A Russian crypto entrepreneur, charged with laundering money from ransomware attacks, has been sentenced to probation and fined in the U.S. after pleading guilty. Founder of two coin trading platforms, Denis Dubnikov, was arrested in the Netherlands and extradited to the U.S. last year.
Oregon Court Sentences Russian for Processing Ryuk Payments
A Russian national accused of money laundering related to the distribution of ransomware has been sentenced to three years of probation in the United States. Denis Dubnikov was arrested in Amsterdam in November 2021, and then extradited to the U.S. in August 2022.
A federal court in Oregon has also ordered the 30-year-old crypto businessman to forfeit proceeds in the amount of $2,000, representing a portion of what he made as a result of his criminal activity, and pay $10,100 in criminal monetary penalties.
Initially, American prosecutors accused the Russian and his accomplices of laundering proceeds from Ryuk ransomware attacks on individuals and organizations in the U.S. and other countries between at least August 2018 and August 2021.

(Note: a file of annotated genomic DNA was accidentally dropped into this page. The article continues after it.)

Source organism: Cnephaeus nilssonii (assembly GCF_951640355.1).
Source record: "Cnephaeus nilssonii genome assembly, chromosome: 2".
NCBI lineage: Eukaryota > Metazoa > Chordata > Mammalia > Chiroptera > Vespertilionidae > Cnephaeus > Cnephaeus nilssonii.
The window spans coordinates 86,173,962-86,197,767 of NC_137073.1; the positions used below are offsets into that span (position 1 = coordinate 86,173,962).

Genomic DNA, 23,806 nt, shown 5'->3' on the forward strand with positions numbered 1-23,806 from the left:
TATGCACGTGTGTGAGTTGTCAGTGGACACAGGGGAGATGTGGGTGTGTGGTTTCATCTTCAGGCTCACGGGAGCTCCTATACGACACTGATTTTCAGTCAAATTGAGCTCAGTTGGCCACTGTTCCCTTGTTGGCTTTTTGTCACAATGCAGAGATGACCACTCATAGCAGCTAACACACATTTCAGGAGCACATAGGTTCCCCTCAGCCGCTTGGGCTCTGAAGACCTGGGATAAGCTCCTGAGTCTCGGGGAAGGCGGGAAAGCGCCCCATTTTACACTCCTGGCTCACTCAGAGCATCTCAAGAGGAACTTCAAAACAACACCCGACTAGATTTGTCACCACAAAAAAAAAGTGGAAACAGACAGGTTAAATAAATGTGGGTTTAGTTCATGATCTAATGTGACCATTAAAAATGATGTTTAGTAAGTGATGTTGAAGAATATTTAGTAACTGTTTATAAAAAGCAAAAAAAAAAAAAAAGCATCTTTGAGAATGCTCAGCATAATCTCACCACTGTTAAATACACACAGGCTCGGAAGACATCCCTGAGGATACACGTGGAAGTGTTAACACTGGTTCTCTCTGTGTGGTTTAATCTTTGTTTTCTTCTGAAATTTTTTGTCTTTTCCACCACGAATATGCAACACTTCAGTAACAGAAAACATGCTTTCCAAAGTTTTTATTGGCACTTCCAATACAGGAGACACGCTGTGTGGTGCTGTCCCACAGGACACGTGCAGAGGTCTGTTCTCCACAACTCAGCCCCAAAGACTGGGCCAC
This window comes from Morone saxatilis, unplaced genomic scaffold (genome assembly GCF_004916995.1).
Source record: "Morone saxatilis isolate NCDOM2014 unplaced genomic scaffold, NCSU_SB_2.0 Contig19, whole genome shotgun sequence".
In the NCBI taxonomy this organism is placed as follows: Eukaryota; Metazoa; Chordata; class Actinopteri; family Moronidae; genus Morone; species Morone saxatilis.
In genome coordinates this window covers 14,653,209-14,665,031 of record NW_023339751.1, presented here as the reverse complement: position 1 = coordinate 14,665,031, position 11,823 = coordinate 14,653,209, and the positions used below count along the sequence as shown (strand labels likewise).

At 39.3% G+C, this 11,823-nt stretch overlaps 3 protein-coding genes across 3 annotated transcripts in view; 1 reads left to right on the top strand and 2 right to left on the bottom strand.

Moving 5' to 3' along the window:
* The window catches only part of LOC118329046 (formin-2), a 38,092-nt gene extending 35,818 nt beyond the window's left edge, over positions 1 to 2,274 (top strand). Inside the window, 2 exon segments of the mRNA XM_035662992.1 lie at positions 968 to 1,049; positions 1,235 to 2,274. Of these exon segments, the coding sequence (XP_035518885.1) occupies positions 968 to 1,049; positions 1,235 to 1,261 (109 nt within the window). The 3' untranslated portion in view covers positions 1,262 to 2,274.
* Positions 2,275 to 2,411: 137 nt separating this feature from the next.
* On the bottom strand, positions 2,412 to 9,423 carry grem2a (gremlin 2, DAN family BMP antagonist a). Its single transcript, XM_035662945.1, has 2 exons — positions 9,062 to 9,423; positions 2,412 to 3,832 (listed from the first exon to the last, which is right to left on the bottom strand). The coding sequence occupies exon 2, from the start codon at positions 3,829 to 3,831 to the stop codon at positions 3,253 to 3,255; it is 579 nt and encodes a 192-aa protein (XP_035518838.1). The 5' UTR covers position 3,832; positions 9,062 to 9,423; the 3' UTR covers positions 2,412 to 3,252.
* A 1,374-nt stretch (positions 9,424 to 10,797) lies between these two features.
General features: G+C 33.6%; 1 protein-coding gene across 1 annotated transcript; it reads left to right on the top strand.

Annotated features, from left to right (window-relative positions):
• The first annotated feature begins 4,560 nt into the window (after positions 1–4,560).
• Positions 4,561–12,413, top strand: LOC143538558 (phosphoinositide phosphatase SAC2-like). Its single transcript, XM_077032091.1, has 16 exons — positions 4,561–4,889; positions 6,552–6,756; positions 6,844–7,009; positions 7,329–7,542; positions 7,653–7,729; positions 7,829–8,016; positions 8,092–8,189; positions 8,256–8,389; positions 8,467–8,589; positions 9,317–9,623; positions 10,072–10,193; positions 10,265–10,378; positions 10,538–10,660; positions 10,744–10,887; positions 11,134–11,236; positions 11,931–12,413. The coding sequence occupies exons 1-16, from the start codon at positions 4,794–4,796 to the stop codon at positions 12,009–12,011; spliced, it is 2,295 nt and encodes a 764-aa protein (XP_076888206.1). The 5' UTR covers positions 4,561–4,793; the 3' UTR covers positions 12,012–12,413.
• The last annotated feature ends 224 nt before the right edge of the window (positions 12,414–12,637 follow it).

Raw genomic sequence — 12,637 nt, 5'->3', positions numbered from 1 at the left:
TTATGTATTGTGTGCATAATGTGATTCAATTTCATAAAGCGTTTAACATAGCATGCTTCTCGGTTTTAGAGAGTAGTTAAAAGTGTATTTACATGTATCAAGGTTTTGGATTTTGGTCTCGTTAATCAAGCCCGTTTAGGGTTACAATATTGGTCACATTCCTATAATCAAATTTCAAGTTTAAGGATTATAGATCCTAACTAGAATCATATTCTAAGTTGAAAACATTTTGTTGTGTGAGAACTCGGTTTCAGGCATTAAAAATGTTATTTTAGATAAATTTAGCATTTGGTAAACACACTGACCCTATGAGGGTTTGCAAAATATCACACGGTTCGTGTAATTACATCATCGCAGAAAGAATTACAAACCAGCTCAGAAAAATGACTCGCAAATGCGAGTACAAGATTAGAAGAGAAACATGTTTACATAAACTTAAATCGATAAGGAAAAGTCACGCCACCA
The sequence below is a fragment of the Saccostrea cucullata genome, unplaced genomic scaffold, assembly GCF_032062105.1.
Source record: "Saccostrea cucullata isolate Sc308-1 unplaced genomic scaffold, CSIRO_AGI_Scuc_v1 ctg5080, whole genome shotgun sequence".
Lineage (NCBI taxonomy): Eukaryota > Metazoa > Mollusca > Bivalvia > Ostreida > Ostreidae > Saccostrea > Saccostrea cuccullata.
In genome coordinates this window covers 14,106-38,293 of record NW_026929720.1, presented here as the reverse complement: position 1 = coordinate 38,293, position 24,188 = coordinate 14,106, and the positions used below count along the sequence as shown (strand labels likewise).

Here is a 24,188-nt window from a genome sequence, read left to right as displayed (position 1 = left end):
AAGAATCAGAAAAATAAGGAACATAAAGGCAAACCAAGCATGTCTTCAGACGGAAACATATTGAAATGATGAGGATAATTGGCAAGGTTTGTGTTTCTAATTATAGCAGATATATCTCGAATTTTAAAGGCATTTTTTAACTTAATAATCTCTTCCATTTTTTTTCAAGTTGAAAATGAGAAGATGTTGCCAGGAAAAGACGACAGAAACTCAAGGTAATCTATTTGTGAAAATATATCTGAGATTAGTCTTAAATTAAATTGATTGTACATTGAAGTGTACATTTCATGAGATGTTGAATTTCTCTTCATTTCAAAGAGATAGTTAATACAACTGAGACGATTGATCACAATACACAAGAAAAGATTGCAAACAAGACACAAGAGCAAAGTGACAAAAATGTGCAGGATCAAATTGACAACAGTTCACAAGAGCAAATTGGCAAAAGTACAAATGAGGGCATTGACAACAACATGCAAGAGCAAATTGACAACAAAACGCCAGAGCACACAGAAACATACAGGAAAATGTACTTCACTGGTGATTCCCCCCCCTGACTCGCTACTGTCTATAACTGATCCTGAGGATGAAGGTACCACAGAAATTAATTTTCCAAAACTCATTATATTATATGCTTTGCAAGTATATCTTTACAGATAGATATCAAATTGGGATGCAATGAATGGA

Court documents now show that the owner of crypto exchanges Coyote Crypto and Eggchange has laundered only a portion of a Ryuk ransomware payment, noting that the “defendant was not involved in the underlying ransomware activity and is pleaded guilty to a willful blindness theory.”
In July 2019, a U.S. company paid 250 BTC (approx. $3.1 million) ransom following a Ryuk attack. Dubnikov agreed to exchange 35 BTC for approximately $400,000 in cash. The court says he did not know these were ransomware proceeds but also “deliberately avoided learning the truth.”
Ryuk is a type of software that encrypts files on the targeted organizations’ computers. First identified in 2018, the ransomware has been used against various victims worldwide, including hospitals and healthcare providers in the United States.
The court sentence takes into account the time Dubnikov spent in detention. He has been ordered to comply with supervision requirements, including regular reporting to the police, taking drug tests, and providing DNA samples at the request of law enforcement authorities.
Do you expect more arrests and convictions related to Ryuk ransomware attacks? Share your thoughts on the case in the comments section below.
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